When it comes to soap making molds, you can find them anywhere. Certainly, you can purchase them online or at many retail craft stores. But, why not just look around your house? You’ll be surprised at how many things you already have will result in some very neat looking soap bars.
You’ll find an almost endless number of options. You can use old Christmas decorations, dishes, flowerpots, and so on. While the simple rectangle is a serviceable shape for soap, the chances are good that as soon as you have gone to all the trouble of making your own soap you will want to show it as attractively as possible.
Here are some suggestions of what make the best molds, as well as a few common household items you can use for molds.
O Microwave safe dishes, particularly those with individual compartments
O Ice cream cups with fluted sides – those plastic stones frequently come with sundaes in the freezer section or from fast food restaurants
O Tin cans for hand milled soap such as tuna or sardines. After that you can wrap your soaps using a nautical theme.
O Your craft store will most likely have molds for making fancy soaps, and these come in many different shapes and sizes. Why not have animal shaped soaps or soaps that look like angels in flight?
O Plastic margarine containers make great soaps that are bigger, which will reduce the number of times you need to step from the shower, dripping wet to catch a fresh bar of soap.
O Almost any mold may be used to create a soap-on-a-rope – just make sure you put the rope in far enough it can not be pulled out, and the hardening soap should hold it fast.
O Little wooden molds make for terrific soaps, and the wood grain adds a tremendous natural pattern. Wooden molds can also be designed with removable sides, which makes removing the hardened bar of soap much easier. Wooden molds are also used to create three-dimensional bars for the exact same reason.
O While pre-made molds are numerous and can be found from many sources, your imagination could probably wind up molds that others haven’t yet thought up. Therefore, let your creativity run wild and see what options you can create.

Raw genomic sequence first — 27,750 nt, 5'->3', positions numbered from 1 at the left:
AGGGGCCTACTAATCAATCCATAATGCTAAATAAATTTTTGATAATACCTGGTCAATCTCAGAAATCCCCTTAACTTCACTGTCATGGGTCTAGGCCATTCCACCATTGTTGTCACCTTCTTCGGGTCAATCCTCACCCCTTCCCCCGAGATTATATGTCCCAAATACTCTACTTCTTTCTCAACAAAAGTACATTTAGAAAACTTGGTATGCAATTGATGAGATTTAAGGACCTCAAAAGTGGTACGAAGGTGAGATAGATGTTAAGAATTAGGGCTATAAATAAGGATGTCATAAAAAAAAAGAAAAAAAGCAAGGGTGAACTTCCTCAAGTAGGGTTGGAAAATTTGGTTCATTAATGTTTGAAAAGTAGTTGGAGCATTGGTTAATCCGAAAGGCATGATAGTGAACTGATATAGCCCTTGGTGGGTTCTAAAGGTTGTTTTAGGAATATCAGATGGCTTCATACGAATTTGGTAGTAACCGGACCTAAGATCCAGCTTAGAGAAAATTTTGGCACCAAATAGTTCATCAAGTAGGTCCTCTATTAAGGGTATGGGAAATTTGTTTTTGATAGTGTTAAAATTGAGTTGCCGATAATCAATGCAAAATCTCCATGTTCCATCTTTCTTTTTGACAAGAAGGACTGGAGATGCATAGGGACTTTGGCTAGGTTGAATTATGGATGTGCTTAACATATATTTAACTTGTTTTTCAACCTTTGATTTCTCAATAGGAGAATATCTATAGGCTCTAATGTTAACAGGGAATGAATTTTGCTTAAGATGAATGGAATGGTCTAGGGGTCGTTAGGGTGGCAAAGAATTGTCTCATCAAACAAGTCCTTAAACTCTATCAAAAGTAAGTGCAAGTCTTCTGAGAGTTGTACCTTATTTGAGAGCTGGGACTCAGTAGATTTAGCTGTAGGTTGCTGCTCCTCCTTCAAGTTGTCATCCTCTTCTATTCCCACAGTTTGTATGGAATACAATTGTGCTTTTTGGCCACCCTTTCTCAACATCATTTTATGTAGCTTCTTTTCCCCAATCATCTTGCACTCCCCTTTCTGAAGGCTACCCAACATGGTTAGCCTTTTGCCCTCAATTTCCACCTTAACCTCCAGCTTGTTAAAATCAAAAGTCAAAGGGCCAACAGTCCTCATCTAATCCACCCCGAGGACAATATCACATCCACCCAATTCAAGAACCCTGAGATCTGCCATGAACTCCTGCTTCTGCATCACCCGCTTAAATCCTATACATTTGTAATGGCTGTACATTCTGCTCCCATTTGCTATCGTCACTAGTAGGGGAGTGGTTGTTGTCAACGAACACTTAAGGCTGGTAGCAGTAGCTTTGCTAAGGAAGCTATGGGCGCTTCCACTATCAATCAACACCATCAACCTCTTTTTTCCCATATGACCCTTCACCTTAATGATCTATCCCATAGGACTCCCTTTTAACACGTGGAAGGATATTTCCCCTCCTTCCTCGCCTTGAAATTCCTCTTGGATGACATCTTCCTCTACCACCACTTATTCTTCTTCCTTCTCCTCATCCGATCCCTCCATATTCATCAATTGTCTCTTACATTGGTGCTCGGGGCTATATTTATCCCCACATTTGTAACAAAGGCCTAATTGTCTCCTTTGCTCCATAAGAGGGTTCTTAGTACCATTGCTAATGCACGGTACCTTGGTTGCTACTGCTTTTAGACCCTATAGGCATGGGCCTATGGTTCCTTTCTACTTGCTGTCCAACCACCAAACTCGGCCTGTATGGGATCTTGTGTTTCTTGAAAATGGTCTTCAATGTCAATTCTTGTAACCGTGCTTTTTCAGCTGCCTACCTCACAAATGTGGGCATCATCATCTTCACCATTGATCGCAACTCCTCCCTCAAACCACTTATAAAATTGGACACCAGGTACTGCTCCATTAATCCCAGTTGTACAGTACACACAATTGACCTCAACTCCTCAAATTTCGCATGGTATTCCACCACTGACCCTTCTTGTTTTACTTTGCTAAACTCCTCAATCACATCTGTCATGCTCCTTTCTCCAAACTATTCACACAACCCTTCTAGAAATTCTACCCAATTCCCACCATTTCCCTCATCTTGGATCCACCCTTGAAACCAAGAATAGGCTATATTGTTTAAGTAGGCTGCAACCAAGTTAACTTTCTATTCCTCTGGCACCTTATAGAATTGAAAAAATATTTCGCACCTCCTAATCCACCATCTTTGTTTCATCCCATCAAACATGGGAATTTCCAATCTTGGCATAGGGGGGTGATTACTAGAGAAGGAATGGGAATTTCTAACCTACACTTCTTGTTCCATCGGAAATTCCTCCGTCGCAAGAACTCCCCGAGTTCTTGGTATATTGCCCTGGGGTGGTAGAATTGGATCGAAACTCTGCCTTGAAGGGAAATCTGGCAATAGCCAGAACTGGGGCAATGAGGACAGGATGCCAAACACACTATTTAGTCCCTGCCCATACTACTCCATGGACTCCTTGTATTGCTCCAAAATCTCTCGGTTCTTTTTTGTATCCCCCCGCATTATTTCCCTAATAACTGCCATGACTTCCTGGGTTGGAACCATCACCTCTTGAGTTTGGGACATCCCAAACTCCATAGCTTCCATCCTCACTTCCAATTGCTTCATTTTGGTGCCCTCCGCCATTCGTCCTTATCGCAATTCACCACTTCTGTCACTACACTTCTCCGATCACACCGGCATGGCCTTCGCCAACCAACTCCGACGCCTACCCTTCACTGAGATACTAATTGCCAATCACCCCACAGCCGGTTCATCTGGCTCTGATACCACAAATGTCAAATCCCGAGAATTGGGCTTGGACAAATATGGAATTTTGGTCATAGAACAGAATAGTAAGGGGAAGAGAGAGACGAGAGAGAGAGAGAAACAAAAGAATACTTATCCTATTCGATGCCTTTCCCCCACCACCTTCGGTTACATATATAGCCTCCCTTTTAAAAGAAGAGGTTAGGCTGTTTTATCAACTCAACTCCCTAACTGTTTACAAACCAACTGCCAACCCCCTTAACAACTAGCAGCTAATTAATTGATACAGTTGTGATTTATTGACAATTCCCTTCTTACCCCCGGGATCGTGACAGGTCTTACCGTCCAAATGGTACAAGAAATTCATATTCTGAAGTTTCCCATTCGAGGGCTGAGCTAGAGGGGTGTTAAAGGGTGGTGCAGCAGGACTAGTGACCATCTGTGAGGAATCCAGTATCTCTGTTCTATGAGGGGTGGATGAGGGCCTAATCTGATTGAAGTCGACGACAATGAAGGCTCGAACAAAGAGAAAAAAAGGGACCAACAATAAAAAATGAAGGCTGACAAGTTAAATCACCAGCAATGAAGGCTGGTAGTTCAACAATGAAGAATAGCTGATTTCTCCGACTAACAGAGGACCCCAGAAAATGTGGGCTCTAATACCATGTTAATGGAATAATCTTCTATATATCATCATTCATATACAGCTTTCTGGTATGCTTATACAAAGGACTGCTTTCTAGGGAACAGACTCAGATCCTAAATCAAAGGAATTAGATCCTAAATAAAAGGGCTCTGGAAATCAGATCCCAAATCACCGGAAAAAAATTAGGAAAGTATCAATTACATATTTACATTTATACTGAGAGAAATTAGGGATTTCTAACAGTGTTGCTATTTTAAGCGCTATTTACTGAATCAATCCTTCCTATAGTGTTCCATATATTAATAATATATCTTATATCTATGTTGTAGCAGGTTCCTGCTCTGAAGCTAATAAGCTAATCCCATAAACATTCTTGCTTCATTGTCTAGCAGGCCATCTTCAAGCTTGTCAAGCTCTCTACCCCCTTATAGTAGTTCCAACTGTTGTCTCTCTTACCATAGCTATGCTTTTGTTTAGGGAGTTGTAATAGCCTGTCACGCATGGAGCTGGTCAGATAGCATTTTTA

Here’s a few more soap mold hints:
O when you’re looking for molds, remember that plastic and stainless steel would be the best material to use. As it’s possible to use glass or ceramics, it could be harder to extract the soap from a glass container in one piece. The high and sustained heat (followed frequently by freezing) also often crack or break these kinds of molds.
O When choosing plastic molds, be sure they can withstand high heat. A good rule of thumb is that if it is dishwasher safe, it can most likely be used as a soap mold.
O Thicker is not necessarily better! In your search for a solid mold, you may pick something rigid and thick. But it can be hard to remove soap from these kinds of mold. You’re better off selecting a material which could be bent or warped out of shape to split the relationship between soap and mould.
O Unless you would like to cut the mold open for out the soap, make sure the open end of your mould is larger than the rest of the mold so that the soap can be removed. If you want to create a three-dimensional soap, consider using a two-sided mold, as explained below.
O Be sensible – while little molds might be pretty, the subsequent bar of soap may be too small to be of practical use. Worse yet, it may slide down the drain. If you though wasting soap were bothersome before, wait till that soap is the amount of your hard work and effort!
O Silicone is a new material for making wax molds. Soft and yet heat resistant, silicone is long lasting and withstand caustic lye well.
Thus, create some very unique and intriguing soap bars simply by looking around your home for objects you can use as cheap soap molds.